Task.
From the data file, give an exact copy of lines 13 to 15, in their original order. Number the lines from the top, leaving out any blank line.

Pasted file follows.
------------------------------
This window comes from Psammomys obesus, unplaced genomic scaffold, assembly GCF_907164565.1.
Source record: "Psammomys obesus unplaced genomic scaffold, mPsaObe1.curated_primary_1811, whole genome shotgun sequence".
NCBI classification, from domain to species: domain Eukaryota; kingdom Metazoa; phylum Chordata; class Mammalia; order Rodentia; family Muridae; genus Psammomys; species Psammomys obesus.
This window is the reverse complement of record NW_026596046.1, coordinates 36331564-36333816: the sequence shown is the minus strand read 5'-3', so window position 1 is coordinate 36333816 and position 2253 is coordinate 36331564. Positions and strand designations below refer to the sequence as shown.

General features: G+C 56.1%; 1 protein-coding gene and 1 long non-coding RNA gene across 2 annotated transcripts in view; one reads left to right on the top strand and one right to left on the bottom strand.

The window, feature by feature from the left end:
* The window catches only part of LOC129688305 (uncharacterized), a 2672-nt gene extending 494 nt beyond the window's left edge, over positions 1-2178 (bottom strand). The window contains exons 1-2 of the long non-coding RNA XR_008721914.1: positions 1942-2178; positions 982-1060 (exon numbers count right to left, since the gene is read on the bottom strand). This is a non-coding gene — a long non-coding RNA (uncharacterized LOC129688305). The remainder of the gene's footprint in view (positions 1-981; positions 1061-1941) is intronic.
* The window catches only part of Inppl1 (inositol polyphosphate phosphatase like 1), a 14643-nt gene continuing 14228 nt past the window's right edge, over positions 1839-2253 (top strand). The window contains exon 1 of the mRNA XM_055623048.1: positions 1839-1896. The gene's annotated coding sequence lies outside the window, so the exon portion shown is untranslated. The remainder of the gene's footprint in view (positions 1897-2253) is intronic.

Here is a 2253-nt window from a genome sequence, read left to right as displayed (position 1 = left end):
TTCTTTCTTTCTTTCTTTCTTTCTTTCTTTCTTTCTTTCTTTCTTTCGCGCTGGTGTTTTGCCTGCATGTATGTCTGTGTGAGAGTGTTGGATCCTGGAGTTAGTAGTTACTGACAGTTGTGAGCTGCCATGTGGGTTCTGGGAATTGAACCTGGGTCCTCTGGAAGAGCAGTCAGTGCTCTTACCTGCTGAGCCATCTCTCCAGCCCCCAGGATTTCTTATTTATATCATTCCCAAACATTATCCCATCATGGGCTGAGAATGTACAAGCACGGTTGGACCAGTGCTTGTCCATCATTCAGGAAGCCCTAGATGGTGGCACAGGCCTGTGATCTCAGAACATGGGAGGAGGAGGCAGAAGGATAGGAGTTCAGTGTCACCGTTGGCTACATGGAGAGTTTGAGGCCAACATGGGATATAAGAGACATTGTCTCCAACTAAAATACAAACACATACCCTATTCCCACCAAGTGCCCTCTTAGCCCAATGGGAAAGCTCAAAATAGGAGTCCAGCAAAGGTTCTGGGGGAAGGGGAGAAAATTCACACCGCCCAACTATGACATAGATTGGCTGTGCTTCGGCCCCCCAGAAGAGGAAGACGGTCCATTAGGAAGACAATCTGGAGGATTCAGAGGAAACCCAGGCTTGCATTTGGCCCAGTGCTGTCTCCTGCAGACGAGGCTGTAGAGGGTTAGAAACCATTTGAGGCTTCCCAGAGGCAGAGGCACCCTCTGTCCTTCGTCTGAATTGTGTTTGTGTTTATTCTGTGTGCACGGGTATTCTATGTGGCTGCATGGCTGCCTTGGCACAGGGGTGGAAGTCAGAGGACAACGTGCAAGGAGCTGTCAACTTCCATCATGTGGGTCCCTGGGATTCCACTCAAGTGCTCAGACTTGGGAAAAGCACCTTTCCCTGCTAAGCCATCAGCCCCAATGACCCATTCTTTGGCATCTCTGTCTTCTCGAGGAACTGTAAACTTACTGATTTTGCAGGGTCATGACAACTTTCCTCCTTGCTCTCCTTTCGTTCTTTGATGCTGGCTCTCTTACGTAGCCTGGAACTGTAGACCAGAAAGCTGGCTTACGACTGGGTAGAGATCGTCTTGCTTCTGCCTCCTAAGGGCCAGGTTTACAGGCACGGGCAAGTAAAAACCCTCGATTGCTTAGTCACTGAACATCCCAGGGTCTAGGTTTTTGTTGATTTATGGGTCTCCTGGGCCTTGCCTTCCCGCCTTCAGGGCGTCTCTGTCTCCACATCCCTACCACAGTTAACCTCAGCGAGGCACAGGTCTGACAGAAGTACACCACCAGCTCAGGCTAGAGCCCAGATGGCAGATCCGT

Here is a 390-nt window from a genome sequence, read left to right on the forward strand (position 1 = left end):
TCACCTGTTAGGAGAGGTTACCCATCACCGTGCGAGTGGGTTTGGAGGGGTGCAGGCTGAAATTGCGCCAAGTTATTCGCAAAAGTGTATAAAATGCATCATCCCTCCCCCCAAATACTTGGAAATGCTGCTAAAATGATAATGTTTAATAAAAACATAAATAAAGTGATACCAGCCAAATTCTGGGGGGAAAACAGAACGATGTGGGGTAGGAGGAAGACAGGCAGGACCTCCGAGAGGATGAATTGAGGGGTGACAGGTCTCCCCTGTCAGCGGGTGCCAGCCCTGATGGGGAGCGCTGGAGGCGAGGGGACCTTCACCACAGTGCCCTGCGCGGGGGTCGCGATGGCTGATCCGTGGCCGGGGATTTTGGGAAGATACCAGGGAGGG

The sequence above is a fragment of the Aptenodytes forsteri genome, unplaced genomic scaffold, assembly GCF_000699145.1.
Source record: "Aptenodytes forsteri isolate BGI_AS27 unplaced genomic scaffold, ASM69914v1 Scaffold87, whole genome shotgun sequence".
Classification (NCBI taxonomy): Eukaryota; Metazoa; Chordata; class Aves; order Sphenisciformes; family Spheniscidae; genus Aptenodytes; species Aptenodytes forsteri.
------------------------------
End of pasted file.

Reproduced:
The sequence above is a fragment of the Aptenodytes forsteri genome, unplaced genomic scaffold, assembly GCF_000699145.1.
Source record: "Aptenodytes forsteri isolate BGI_AS27 unplaced genomic scaffold, ASM69914v1 Scaffold87, whole genome shotgun sequence".
Classification (NCBI taxonomy): Eukaryota; Metazoa; Chordata; class Aves; order Sphenisciformes; family Spheniscidae; genus Aptenodytes; species Aptenodytes forsteri.